Anna Kovner and Brandon Zborowski By many measures nonfinancial corporate debt has been increasing as a share of GDP and assets since 2010. As the May Federal Reserve Financial Stability Report explained, high business debt can be a financial stability risk because heavily indebted corporations may need to cut back spending more sharply when shocks occur. Further, when businesses cannot repay their loans, financial institutions and investors incur losses. In this post, we review measures of corporate leverage in the United States. Although corporate debt has soared, concerns about debt growth are mitigated in part by higher corporate cash flows. Corporate Debt Is at a Fifty-Year High Ratio to GDP After falling in the initial recovery from the Great Recession, corporate debt
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By many measures nonfinancial corporate debt has been increasing as a share of GDP and assets since 2010. As the May Federal Reserve Financial Stability Report explained, high business debt can be a financial stability risk because heavily indebted corporations may need to cut back spending more sharply when shocks occur. Further, when businesses cannot repay their loans, financial institutions and investors incur losses. In this post, we review measures of corporate leverage in the United States. Although corporate debt has soared, concerns about debt growth are mitigated in part by higher corporate cash flows.
Corporate Debt Is at a Fifty-Year High Ratio to GDP
After falling in the initial recovery from the Great Recession, corporate debt to GDP has increased to its highest level in fifty years. This measure of aggregate leverage, which may point to concerns about financial stability, has been proposed by the BIS as it can be compared across countries. In the chart below, we show the growth of nonfinancial corporate debt as a percentage of GDP from the Financial Accounts of the United States, statistics that are intended to show a comprehensive view of U.S. income and saving.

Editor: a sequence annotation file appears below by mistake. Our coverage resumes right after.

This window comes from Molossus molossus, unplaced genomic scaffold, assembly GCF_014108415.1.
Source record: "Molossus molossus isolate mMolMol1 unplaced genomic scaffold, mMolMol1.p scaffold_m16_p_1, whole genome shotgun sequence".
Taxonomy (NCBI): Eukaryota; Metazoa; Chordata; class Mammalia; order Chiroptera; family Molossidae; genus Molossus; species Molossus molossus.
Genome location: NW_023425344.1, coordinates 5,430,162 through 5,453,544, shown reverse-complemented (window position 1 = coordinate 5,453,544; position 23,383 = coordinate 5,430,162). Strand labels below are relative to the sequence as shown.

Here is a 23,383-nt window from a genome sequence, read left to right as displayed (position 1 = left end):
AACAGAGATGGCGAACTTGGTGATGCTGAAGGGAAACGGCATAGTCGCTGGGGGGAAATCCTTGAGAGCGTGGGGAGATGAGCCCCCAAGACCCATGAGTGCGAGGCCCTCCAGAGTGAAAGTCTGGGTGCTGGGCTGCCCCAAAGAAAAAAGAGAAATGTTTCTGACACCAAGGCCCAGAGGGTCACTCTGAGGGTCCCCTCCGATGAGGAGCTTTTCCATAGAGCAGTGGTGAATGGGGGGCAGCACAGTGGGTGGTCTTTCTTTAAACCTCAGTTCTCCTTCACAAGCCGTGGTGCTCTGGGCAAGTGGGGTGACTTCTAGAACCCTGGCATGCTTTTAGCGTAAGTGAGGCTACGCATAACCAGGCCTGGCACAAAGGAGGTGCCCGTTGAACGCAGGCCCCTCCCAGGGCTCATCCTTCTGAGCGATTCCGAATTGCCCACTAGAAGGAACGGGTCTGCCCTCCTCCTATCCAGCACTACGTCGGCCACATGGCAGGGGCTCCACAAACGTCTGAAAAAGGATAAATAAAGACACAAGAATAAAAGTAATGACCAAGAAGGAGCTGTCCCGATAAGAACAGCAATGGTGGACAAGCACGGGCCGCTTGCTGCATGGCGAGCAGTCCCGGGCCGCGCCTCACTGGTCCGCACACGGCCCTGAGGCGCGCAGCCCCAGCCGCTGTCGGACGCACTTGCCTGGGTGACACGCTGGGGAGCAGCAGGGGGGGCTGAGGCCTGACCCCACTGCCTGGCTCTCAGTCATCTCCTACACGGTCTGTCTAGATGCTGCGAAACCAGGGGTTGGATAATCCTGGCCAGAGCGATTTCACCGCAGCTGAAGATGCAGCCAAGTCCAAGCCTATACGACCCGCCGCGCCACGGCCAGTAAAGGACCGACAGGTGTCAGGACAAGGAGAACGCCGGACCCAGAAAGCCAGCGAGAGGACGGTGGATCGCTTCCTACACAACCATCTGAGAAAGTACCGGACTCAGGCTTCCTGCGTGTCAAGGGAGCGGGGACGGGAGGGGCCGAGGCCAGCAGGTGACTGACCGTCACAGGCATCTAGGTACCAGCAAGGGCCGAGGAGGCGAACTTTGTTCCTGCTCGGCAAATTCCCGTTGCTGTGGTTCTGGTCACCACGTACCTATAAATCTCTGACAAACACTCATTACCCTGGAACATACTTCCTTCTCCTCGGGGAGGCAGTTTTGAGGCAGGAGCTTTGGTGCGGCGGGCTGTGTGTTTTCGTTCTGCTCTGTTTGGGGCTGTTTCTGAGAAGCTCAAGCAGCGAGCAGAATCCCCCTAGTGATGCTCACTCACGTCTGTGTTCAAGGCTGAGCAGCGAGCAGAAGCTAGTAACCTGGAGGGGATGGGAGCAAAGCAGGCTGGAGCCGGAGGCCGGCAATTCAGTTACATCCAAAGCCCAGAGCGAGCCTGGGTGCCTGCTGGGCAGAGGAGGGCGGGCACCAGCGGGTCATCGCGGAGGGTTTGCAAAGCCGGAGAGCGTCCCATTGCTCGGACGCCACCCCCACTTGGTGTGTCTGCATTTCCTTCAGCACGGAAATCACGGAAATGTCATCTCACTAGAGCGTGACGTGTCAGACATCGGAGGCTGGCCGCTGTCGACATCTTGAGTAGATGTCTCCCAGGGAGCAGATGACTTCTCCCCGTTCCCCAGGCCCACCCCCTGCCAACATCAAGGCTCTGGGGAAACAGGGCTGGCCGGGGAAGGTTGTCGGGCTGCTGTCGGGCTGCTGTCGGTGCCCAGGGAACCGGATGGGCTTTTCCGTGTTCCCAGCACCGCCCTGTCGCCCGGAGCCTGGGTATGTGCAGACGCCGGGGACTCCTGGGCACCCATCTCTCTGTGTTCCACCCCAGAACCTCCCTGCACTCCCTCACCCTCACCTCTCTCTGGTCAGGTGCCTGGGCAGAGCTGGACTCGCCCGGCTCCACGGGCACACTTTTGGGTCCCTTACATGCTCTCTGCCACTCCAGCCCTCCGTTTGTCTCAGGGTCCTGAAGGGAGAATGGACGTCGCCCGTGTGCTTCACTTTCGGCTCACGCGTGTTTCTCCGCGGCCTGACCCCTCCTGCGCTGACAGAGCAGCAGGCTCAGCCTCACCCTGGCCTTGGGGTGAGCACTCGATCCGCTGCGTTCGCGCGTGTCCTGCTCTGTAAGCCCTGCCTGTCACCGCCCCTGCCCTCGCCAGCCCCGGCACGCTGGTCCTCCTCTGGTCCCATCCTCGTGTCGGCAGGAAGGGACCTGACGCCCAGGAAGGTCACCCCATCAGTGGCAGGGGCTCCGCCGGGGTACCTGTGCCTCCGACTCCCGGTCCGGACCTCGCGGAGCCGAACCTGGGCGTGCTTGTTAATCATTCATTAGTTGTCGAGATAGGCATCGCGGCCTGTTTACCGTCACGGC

But Corporate Profits Are Also High
Along with corporate debt, corporate profits have also been higher as a share of GNP since 2008. The next chart adds a line that divides corporate debt by total corporate profits instead of by GDP. We use a measure of corporate profits without Inventory Valuation Adjustment (IVA) and Capital Consumption Adjustment (CCAdj) (gold line). Since the IVA and CCAdj are not cash expenses, but national accounts concepts (see NIPA handbook chapter 11), a profits measure without these adjustments better captures the profits available to corporations. While there has been an increase in debt to profits since 2012, this ratio has been falling since 2016 and is well below the fifty-year highs in the debt-to-GDP ratio (blue line).
Does Firm-Level Data Tell a Different Story of Debt and Profits?
While aggregate data offer an important picture of total U.S. leverage, debt and profits are not fungible across companies. An economy with 50 percent highly levered companies and 50 percent unlevered companies has the same aggregate leverage as an economy with 100 percent companies at a medium leverage level, but is likely more vulnerable to a negative shock. Therefore we turn to SEC filings data on public companies collected by Compustat to examine time trends in corporate profits and leverage. The advantage of this approach is that we can measure the distribution of leverage in addition to the aggregate level.
Our preferred measure of leverage relates debt to pre-interest expense cash flow, using earnings before interest, taxes, depreciation, and amortization (EBITDA) as a proxy for cash flow. The ratio of debt to EBITDA can be thought of as the number of years that it would take a corporation to pay off its debt in full, if it did not make any capital expenditures and excluding interest costs.